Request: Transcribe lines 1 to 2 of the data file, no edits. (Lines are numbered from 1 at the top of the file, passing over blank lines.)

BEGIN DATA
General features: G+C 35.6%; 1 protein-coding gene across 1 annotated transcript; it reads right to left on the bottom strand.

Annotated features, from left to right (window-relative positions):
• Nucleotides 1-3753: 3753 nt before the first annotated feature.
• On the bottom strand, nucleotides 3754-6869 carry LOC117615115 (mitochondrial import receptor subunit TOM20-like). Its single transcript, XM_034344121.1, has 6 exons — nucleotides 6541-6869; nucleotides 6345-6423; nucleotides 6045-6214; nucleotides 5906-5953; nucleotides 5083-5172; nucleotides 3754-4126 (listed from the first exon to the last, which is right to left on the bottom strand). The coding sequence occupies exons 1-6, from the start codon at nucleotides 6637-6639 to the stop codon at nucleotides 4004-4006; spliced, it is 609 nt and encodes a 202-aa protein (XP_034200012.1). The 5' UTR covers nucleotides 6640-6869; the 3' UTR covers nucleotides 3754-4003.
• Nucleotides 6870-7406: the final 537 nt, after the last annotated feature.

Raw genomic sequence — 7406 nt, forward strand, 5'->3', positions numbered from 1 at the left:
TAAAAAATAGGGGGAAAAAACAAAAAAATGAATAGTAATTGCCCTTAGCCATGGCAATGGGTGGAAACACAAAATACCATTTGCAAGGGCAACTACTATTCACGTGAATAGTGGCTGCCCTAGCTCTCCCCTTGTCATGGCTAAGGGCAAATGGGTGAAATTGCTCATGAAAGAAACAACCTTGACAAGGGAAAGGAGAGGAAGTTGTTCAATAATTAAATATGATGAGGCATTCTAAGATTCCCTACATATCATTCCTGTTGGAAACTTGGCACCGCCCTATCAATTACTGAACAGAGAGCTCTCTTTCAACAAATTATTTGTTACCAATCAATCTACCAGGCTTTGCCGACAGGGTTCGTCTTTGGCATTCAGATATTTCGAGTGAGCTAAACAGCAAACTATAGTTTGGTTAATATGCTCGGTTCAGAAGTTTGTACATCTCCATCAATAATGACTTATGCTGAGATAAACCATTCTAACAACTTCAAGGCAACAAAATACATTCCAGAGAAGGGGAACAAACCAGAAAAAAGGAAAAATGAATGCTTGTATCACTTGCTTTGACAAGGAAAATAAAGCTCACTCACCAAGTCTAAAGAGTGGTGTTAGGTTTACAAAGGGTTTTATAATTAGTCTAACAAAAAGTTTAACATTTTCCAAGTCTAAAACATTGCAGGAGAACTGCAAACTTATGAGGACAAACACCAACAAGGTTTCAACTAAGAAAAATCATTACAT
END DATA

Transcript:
General features: G+C 35.6%; 1 protein-coding gene across 1 annotated transcript; it reads right to left on the bottom strand.

Annotated features, from left to right (window-relative positions):